THE host of The Project was in Sydney leading up to the Mardi Gras and he took the opportunity to speak to the Star Observer about his values, equality and how he treats his responsibilities hosting a national news and current affairs show seriously — especially when humour is involved.
The comic and TV host discussed policing at Mardi Gras in 2013 and didn’t mince his words. He was affected by the now-viral video of Jamie Jackson Reed being slammed to the ground by a police officer but he acknowledged the significance of the 78ers coming back to lead the parade.
“I think last year was very unfortunate. It was really disturbing vision. Thank God for cameras on phones. It was disturbing vision but it served as a very timely reminder,” he said.
“I think for the 78ers to work with the police to make a statement again is really important. I think it is really important for the police to make that statement.
“You are dealing with a very tiny minority of police that have (homophobic) attitudes. You have to get rid of it. You have to cut a cancer out of an organisation. You have to draw lines and say we won’t tolerate something that crosses that line.”
Pickering also raised an issue dear to many in the LGBTI community: marriage equality, and the perverse reality of power imbalance.
“The power resides in a group that aren’t affected by the issue at hand,” he said.
“When we finally gave Indigenous people the vote it was because white people decided they could have the vote. It is the result that had to happen, but even that irks me.”
The appointment of Tim Wilson to the Human Rights Commission also caught Pickering’s attention, with him challenging the openly-gay commissioner’s calls for modifications to the Racial Discrimination Act.
“I come from a similar background to (Wilson). I grew up in a white, middle-class family. I went to a really good school. I went to university. I got a job in a large law firm. I had the classic privileged white trajectory,” he said.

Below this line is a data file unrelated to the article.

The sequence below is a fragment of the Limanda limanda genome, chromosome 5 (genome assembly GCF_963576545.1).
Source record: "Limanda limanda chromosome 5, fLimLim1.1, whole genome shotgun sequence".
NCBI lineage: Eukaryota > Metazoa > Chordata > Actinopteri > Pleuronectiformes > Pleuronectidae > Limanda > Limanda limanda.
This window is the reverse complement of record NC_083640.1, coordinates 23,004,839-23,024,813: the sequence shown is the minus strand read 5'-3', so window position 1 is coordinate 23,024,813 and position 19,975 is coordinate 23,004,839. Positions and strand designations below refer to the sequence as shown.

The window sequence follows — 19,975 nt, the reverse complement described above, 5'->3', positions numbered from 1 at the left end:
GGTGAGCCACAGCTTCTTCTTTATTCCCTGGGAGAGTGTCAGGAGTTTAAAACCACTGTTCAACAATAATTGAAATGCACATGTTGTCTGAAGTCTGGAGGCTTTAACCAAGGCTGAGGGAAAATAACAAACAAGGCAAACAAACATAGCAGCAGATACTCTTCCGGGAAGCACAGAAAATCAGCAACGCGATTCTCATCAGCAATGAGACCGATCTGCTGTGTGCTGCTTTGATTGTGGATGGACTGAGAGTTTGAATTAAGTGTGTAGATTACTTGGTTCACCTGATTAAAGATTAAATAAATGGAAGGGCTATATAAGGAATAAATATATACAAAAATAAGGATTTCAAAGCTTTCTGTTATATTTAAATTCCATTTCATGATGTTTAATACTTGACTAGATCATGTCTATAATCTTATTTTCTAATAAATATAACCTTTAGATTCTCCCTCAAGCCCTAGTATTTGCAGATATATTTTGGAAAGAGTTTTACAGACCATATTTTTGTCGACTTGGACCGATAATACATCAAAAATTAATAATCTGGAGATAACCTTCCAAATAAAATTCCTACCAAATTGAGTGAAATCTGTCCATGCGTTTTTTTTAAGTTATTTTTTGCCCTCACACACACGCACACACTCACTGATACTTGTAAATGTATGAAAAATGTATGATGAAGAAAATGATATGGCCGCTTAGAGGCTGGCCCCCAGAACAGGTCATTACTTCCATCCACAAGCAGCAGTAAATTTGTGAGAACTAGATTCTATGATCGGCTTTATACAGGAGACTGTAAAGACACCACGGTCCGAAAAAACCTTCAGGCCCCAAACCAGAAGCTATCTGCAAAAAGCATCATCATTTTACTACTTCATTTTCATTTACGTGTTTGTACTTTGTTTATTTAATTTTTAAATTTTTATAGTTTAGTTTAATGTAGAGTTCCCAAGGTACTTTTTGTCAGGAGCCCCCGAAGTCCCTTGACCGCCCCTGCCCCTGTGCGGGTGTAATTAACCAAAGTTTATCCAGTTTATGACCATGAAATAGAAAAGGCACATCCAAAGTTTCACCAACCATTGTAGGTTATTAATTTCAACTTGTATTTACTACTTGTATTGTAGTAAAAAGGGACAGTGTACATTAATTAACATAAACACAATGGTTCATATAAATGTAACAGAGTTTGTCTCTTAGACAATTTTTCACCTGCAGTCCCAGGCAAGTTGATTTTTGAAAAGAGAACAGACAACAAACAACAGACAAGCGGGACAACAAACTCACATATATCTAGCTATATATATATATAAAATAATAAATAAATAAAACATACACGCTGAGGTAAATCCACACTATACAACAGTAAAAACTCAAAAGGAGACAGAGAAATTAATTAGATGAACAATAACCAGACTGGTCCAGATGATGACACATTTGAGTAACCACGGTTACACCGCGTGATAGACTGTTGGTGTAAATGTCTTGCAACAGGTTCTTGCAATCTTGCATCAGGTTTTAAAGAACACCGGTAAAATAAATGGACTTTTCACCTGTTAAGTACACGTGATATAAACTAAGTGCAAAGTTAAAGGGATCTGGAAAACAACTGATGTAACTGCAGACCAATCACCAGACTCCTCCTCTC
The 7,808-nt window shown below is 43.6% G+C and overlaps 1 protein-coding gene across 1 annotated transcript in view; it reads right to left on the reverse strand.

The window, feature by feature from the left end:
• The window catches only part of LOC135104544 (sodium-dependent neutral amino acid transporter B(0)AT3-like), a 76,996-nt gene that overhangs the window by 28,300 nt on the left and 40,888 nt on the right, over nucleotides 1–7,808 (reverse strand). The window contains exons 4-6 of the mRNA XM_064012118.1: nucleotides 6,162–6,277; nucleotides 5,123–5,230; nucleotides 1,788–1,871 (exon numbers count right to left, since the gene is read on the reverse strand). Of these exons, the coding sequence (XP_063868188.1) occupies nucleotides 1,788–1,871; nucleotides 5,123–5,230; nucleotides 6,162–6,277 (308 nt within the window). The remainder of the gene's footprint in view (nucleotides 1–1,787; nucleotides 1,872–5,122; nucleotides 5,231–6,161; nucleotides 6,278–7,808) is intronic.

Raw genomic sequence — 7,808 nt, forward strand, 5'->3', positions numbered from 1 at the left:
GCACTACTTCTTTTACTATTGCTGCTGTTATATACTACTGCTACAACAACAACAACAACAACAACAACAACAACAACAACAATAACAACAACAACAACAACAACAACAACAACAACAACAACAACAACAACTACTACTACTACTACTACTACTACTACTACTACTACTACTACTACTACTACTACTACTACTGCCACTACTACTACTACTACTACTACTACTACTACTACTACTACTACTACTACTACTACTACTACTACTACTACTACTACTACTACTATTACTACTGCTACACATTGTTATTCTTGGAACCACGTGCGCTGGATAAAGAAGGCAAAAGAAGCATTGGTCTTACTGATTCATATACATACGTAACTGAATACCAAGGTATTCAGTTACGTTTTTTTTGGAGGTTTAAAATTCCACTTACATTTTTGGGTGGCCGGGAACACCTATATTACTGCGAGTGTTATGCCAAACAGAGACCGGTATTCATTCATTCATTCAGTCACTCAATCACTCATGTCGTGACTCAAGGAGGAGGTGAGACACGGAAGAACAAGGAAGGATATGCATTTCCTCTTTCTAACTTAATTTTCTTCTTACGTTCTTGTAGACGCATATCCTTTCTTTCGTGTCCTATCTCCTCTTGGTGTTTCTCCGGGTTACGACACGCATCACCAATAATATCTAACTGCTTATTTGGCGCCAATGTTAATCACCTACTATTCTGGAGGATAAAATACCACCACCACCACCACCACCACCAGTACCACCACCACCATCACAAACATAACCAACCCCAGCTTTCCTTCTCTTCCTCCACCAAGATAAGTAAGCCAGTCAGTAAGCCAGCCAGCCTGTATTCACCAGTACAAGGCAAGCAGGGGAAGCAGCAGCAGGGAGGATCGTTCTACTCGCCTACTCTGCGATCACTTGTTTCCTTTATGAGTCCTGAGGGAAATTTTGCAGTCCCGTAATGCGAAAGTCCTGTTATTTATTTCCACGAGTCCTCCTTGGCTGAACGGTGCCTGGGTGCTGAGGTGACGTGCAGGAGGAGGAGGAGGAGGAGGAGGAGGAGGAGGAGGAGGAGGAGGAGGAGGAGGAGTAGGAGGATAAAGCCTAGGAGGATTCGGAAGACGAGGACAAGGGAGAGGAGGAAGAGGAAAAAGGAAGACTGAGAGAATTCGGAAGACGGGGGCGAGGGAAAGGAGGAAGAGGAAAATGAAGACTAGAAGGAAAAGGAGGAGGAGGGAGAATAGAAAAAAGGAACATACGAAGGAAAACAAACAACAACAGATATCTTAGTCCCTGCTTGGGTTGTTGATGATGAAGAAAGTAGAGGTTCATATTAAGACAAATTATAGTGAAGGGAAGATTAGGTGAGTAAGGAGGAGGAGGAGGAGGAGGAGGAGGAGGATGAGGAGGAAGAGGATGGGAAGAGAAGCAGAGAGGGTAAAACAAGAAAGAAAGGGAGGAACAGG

“If Tim Wilson was born Indigenous in this country, he could expect to live 20 to 30 years less with chronic health problems; have less education; be significantly more likely to be incarcerated to a staggering degree and he is is significantly less likely to have a voice, or to affect the political process in this country. So for him to say that every voice is the same is a genuinely ludicrous proposition.”
Pickering also took aim at the Liberal Party’s inconsistency on little government, and how they wanted to be involved in LGBTI people’s bedrooms: “The Liberal Party is meant to be the party that gives you freedom to live your life and do what you do.
“They want people free, unencumbered from taxes, and it’s weird as they say the government shouldn’t interfere in your life, unless it is about sexuality, in which case we are going to interfere in your life. I think people now see that that’s really hypocritical.”
When asked how he kept abreast of so much while also hosting The Project, Pickering said he constantly read news feeds all day.
On interview preparation around election time, he spoke of his responsibilities in having a prime time platform: “If you are in a position that you are interviewing a politician before an election, you have to know what their policies are, to enable them to ask a question.”
He also draws on another form of inequality when discussing his preparations for an interview with Clive Palmer, where he had investigated various policies of the Palmer United Party beforehand.
“He is a person because of his wealth has greater influence than someone who is not as wealthy as him. I think you need to hold people to account when their only reason for that influence is their wealth,” Pickering explained.
Weighing into the topic of asylum seekers, he suggested that the policy was broken and that there was no orderly queue, so desperate people would take desperate action to come here.
However, he also believed there were bigger issues at play.
“We spend a lot of time in this country making noise about a lot of problems that aren’t that big,” Pickering said.
“The really big ugly problems we face are behind closed doors. They are harder to flush out and they are harder to talk about.
“If people are more aware that a woman dies every week at the hands of violent partner. If people knew the levels of incest that goes on in society and then think about the harm that family violence and incest and child abuse cause and the scale of the ills they create in society and the cost of dealing with those problems, we could start to solve real problems.
“Now and then you need people to squirm to realise the problems that are out there. There are some really vulnerable people with no voice that need us to look after them.”